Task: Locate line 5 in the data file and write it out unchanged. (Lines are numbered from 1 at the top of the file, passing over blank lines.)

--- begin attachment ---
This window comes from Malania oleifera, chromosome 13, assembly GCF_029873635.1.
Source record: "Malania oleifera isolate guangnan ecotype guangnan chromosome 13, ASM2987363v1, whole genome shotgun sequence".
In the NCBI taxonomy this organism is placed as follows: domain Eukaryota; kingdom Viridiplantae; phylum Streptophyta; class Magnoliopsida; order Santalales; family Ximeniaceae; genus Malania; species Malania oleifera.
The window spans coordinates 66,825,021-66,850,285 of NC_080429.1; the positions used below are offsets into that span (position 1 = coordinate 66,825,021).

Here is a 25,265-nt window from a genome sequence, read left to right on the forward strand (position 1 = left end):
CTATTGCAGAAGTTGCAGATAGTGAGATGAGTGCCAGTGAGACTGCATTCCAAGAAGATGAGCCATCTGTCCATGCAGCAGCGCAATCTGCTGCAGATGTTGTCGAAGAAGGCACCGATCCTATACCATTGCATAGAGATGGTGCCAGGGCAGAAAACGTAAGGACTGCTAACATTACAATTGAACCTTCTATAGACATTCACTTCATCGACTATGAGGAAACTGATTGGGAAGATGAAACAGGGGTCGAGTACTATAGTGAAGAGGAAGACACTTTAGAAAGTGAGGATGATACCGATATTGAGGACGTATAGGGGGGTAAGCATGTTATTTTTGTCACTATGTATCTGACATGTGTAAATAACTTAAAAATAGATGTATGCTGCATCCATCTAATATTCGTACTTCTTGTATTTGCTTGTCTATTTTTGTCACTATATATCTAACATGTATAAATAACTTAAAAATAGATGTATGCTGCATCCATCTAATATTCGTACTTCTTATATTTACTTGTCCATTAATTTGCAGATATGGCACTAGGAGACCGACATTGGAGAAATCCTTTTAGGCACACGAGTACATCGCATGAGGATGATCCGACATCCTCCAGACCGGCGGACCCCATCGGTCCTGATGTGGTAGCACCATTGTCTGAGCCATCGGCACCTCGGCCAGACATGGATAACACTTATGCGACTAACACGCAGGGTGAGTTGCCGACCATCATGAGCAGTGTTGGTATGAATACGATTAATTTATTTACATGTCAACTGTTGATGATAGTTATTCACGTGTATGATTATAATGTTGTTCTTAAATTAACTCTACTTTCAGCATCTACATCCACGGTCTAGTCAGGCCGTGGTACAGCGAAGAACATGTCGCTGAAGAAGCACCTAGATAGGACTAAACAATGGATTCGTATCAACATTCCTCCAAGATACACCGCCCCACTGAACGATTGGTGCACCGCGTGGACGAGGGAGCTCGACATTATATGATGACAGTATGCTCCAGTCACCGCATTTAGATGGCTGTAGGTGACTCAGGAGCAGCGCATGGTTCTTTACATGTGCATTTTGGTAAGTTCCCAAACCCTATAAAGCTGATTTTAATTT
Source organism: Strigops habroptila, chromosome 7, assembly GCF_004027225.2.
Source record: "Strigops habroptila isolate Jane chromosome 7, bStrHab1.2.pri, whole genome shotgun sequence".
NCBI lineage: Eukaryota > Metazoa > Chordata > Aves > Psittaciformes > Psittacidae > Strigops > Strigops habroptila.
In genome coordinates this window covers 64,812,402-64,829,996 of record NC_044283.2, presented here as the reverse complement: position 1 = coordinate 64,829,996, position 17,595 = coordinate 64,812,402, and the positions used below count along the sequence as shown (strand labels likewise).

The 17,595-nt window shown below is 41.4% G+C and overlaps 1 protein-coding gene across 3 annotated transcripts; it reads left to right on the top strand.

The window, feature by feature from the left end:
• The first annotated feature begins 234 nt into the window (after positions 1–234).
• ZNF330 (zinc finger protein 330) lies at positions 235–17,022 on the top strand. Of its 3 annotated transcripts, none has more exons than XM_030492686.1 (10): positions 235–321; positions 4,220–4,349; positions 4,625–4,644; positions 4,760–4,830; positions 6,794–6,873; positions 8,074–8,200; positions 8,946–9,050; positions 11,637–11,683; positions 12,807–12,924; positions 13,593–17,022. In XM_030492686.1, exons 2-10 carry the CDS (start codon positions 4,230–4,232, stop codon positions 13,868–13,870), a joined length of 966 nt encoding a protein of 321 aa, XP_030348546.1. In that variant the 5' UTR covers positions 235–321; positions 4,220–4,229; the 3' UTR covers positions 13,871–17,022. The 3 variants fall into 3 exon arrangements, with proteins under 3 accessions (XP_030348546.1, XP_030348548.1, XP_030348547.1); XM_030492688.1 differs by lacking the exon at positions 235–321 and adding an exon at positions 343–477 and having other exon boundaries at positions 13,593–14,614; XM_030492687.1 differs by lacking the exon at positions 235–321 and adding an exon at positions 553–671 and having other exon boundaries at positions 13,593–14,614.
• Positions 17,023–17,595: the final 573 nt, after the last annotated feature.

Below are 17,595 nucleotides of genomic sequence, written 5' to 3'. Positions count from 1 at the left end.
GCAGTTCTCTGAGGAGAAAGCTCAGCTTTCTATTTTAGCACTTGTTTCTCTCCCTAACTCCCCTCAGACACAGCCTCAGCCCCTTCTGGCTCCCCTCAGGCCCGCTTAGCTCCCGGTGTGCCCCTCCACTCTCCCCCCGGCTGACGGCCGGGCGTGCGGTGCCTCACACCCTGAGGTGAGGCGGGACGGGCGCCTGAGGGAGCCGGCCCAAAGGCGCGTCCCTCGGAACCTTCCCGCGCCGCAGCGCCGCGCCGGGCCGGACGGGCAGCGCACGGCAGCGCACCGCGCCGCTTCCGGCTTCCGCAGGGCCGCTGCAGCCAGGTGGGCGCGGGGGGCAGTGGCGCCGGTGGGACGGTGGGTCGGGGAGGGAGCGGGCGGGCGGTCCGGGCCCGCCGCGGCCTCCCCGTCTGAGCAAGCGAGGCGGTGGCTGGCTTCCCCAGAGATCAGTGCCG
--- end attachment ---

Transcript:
Here is a 25,265-nt window from a genome sequence, read left to right on the forward strand (position 1 = left end):